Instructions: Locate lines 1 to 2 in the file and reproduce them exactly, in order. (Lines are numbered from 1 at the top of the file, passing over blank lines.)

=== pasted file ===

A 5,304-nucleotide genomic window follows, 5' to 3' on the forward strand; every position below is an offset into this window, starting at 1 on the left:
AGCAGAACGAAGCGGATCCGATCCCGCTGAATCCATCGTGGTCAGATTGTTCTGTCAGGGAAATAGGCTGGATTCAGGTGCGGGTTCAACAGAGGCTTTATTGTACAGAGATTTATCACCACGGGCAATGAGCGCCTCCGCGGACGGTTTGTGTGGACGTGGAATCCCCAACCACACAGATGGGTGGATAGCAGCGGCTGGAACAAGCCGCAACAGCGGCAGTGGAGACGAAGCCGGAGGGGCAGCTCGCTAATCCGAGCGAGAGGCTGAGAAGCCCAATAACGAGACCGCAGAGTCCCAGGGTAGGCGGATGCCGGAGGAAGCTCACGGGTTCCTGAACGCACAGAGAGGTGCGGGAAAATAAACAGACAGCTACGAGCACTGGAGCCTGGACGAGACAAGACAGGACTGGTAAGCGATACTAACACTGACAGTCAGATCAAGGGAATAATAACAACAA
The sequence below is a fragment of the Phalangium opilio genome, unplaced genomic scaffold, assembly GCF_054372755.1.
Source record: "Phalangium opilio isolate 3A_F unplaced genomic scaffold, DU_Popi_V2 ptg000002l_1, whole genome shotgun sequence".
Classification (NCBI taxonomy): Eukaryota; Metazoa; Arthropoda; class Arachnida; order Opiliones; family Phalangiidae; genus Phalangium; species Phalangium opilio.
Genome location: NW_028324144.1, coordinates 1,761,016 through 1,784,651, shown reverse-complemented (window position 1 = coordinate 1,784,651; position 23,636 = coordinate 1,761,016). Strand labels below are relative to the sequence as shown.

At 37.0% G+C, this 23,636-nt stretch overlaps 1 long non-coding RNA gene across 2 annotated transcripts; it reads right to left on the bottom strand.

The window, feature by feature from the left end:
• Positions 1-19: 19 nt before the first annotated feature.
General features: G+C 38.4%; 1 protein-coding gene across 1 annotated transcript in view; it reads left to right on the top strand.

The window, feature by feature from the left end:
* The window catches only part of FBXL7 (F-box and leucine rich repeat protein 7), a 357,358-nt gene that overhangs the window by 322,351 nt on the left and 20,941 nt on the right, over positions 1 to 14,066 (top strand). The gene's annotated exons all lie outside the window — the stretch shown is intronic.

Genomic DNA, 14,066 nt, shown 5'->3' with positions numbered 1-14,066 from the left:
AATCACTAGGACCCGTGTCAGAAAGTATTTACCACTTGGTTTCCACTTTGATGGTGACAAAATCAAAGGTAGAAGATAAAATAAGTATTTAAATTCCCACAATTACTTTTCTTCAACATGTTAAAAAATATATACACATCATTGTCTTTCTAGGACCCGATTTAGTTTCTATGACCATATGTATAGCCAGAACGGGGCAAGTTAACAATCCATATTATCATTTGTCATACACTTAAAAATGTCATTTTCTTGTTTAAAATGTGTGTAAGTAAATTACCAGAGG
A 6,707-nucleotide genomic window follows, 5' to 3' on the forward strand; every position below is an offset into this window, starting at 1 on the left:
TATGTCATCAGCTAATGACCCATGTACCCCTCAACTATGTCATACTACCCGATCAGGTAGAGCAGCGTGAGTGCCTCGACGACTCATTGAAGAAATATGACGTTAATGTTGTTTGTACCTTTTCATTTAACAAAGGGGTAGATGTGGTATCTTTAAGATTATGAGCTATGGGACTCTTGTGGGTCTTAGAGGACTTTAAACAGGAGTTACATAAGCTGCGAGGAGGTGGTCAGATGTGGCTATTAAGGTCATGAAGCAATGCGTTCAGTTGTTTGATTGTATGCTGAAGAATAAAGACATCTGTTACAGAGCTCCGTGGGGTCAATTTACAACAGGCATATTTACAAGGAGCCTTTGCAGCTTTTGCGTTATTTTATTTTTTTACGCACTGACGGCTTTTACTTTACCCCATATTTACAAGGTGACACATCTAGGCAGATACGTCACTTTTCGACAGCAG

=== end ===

A 5,304-nucleotide genomic window follows, 5' to 3' on the forward strand; every position below is an offset into this window, starting at 1 on the left:
AGCAGAACGAAGCGGATCCGATCCCGCTGAATCCATCGTGGTCAGATTGTTCTGTCAGGGAAATAGGCTGGATTCAGGTGCGGGTTCAACAGAGGCTTTATTGTACAGAGATTTATCACCACGGGCAATGAGCGCCTCCGCGGACGGTTTGTGTGGACGTGGAATCCCCAACCACACAGATGGGTGGATAGCAGCGGCTGGAACAAGCCGCAACAGCGGCAGTGGAGACGAAGCCGGAGGGGCAGCTCGCTAATCCGAGCGAGAGGCTGAGAAGCCCAATAACGAGACCGCAGAGTCCCAGGGTAGGCGGATGCCGGAGGAAGCTCACGGGTTCCTGAACGCACAGAGAGGTGCGGGAAAATAAACAGACAGCTACGAGCACTGGAGCCTGGACGAGACAAGACAGGACTGGTAAGCGATACTAACACTGACAGTCAGATCAAGGGAATAATAACAACAA